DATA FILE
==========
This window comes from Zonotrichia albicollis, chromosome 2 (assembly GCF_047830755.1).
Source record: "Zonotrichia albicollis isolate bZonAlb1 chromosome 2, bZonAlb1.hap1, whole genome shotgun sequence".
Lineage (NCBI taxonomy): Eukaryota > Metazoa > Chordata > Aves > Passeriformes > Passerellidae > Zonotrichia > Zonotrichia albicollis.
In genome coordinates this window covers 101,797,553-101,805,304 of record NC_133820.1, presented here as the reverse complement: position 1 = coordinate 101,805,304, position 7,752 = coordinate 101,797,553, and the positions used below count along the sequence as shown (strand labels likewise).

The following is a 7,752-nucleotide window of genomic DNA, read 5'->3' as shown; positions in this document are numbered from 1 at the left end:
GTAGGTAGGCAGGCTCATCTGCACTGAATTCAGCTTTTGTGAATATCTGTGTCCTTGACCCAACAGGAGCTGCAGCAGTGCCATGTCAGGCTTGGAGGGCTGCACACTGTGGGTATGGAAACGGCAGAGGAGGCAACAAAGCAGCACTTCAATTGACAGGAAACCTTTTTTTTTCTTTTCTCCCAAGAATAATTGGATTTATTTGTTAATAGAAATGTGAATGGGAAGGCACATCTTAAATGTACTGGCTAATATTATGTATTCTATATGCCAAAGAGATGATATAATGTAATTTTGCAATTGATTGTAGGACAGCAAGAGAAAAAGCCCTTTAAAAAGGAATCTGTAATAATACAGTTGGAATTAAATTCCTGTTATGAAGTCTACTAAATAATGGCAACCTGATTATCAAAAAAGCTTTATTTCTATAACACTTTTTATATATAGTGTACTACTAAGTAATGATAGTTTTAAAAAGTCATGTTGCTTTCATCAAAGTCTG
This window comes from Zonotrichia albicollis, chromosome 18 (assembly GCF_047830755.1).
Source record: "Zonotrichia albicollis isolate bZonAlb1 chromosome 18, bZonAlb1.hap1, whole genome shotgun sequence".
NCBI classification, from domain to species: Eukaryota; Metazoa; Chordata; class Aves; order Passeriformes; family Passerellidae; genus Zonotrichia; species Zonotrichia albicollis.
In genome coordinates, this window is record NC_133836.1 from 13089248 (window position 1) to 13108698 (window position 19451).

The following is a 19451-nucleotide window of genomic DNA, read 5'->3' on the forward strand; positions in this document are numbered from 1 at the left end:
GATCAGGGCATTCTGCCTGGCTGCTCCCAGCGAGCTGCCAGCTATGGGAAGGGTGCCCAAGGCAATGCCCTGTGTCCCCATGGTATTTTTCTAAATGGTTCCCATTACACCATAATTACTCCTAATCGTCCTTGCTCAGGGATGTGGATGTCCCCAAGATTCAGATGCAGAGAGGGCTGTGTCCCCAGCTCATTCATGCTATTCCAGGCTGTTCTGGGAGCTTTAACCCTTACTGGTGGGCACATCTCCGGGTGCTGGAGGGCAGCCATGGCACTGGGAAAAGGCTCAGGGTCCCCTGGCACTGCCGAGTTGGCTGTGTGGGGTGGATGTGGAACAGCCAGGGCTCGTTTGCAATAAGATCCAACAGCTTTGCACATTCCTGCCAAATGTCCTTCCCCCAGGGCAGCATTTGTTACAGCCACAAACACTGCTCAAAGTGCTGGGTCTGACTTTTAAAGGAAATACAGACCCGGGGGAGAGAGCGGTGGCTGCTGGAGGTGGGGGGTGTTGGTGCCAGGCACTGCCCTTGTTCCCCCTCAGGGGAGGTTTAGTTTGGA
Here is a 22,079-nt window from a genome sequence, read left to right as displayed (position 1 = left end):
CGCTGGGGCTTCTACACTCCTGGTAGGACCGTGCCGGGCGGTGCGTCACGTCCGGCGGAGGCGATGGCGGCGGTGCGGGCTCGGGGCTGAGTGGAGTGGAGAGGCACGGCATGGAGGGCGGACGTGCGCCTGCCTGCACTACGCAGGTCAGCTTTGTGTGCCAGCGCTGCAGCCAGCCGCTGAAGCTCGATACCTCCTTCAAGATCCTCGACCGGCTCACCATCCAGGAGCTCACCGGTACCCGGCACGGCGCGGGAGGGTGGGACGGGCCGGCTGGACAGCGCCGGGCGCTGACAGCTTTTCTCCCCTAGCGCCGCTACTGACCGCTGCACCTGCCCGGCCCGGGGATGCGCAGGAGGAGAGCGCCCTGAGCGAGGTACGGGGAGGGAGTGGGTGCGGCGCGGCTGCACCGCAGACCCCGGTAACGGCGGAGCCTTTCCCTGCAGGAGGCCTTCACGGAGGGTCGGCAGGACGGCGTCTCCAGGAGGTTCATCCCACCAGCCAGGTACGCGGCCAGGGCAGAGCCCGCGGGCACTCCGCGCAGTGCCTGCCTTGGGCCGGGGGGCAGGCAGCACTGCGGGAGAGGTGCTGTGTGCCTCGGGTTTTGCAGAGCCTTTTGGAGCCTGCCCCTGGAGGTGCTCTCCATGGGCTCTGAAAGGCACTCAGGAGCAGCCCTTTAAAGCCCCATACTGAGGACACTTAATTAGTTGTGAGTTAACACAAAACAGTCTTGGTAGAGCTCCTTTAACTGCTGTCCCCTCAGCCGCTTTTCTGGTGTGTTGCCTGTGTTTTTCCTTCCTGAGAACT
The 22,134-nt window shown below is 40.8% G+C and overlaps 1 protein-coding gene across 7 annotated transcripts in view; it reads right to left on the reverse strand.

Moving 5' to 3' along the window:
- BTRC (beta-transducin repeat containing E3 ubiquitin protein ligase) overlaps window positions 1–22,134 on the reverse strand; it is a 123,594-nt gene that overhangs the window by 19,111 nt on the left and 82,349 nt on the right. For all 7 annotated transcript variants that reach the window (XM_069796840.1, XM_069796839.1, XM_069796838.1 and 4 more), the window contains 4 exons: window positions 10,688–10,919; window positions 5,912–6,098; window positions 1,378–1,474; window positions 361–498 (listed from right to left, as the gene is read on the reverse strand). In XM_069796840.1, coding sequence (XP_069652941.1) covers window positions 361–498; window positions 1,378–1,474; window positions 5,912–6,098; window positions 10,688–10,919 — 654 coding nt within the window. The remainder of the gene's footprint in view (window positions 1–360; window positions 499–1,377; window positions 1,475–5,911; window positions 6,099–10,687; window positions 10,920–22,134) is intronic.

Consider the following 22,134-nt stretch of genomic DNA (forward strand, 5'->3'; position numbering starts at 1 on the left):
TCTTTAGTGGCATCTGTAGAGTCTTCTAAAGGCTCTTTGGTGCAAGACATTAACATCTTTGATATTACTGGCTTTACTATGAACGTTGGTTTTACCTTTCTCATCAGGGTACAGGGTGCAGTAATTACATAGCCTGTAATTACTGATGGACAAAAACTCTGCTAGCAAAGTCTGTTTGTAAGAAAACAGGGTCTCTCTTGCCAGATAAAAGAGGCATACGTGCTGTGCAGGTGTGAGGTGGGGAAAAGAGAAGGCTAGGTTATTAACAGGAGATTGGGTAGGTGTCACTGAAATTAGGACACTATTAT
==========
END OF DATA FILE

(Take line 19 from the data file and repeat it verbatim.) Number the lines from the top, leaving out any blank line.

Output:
TCTTTAGTGGCATCTGTAGAGTCTTCTAAAGGCTCTTTGGTGCAAGACATTAACATCTTTGATATTACTGGCTTTACTATGAACGTTGGTTTTACCTTTCTCATCAGGGTACAGGGTGCAGTAATTACATAGCCTGTAATTACTGATGGACAAAAACTCTGCTAGCAAAGTCTGTTTGTAAGAAAACAGGGTCTCTCTTGCCAGATAAAAGAGGCATACGTGCTGTGCAGGTGTGAGGTGGGGAAAAGAGAAGGCTAGGTTATTAACAGGAGATTGGGTAGGTGTCACTGAAATTAGGACACTATTAT